screen reader accessible in other browsers and other platforms? This would
be a particularly prescient move on the part of the Italian government given
the fact that most of the configurations beyond Windows / IE have been
released in the last few months. 


Roberto Scano:
You are referring accessibility to the only access by screen readers. I
suggest to read something about WAI:
http://www.w3.org/WAI/intro/accessibility.php
And this:
http://www.w3.org/WAI/EO/Drafts/PWD-Use-Web/#diff

We have:
- Visual disabilities 
- Hearing Impairments 
- Physical disabilities 
- Speech disabilities 
- Cognitive and neurological disabilities
- Multiple Disabilities
- Aging-Related Conditions

This is also inside some ISO documents, not only inside WAI.

Also I wanna remember about WCAG 1.0. You said: "So to be clear, in order to
meet WCAG and Italian law, content needs to be screen reader accessible in
other browsers and other platforms?" Please note that italian Law is
inspired to WCAG 1.0 and to this area of
WAI: http://www.w3.org/WAI/eval/.
WCAG 1.0 has a normative appendix regarding the metodology for
valutation:
http://www.w3.org/TR/WCAG10/#validation

2. Use a graphical user interface (GUI) browser(such as Internet Explorer,
Netscape Navigator, or Opera) and examine the selection of pages while
adjusting the browser settings as follows [...]

If you also read the WCAG 1.0 Checkpoint 8.1: "Make programmatic elements
such as scripts and applets directly accessible or compatible with assistive
technologies [Priority 1 if functionality is important and not presented
elsewhere, otherwise Priority 2.]" is clear that having an object that
respect these specification only in a browser and only in an OS - this
object don't conform to WCAG 1.0 (and, if important, also without reach
level A).



Bob Regan:
This does not alter the fundamental question. In a situation like this one
where code validity creates a problem for the overwhelming majority of
screen reader users, what do we consider more important? The overwhelming
majority of end users today are trying to access content using Windows / IE
/ JAWS. Dropping the <embed> object will cause a significant use case to
experience serious problems. At the same time, keeping it does not disrupt
any of the existing use cases.

The choice then for the group is validity versus accessibility.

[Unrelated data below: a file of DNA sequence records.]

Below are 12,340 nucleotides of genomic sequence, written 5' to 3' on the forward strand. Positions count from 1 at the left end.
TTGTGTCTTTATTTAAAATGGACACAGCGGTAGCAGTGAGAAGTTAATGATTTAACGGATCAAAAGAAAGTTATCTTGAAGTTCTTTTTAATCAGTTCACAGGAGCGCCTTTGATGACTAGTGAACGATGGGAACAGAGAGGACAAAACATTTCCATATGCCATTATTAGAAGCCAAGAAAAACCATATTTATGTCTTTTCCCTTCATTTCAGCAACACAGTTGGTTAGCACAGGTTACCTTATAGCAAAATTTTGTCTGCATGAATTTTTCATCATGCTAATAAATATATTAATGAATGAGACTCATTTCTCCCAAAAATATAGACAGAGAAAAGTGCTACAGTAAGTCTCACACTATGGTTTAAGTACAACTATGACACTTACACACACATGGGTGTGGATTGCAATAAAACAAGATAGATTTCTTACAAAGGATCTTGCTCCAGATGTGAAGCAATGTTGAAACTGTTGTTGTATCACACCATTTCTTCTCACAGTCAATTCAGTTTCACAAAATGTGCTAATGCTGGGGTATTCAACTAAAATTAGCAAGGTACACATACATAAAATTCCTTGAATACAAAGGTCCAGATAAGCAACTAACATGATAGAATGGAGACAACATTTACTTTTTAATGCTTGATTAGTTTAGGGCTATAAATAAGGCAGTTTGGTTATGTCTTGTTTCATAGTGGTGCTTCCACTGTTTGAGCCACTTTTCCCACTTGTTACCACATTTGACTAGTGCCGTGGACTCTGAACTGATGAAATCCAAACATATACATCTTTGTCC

Roberto Scano:
Sorry, but the choice now is: wanna we create a precedent (so also other
vendor should in future made pressure in the name of "accessibility" for not
change their products for conform with last century specifications) or wanna
ask to these companies (and you are a big representative of Macromedia) to
start developing following web standards? I suggest to take the same
position of who develops for MathML:
http://www.dessci.com/en/products/mathplayer/tech/accessibility.htm
"If math accessibility is important to you, contact your screen reader
vendor so that they will consider supporting some of the planned
accessibility enhancements to MathPlayer.  Without your input, vendors may
not make math accessibility a priority." 

I think that WCAG Working group should work for the web (all) and not for
preserve market position and preistoric position of AT developers. Yes, I
can agree that the AT producers are strong and they monopolize the market,
but we should work for "accessibility for all" and not only for
"accessiblity for blind": otherwise we need to change our charter.


Bob Regan:
I think this is the best example of a case where validity breaks
accessibility. We can also talk about a much longer list of cases where
validity does not result in accessibility. In all cases, the reasons are
complex and require cooperation among standards groups, AT vendors,
authoring tool makers and browser makers. How do we sustain this dialog? How
do we realize the potential in valid code? 

Roberto Scano:
If all these companies emulate "Hearing Impairments", i think that the end
user should start to press: we need simply to create a baseline for let all
the part involved to work for develop:
- web contents that are accessible and that respect reccomandations
- authoring tools that develop accessible and valid content
- user agents that are able to handle valid code and invalid code
- OS developers that are able to create API for let AT to work with
application GUI
- AT developers that are able to integrate their solutions using OS
Accessibility features and APIs.


Bob Regan:
I do not pretend to know the answer. However I suspect it will require, at a
minimum, a sober look at the cause and consequences of the individual
decisions underlying the issue. 

Roberto Scano:
Yes, but our decision should not be influenced by previous bad decision...

Cheers
Roberto Scano
Received on Saturday, 13 August 2005 18:28:15 GMT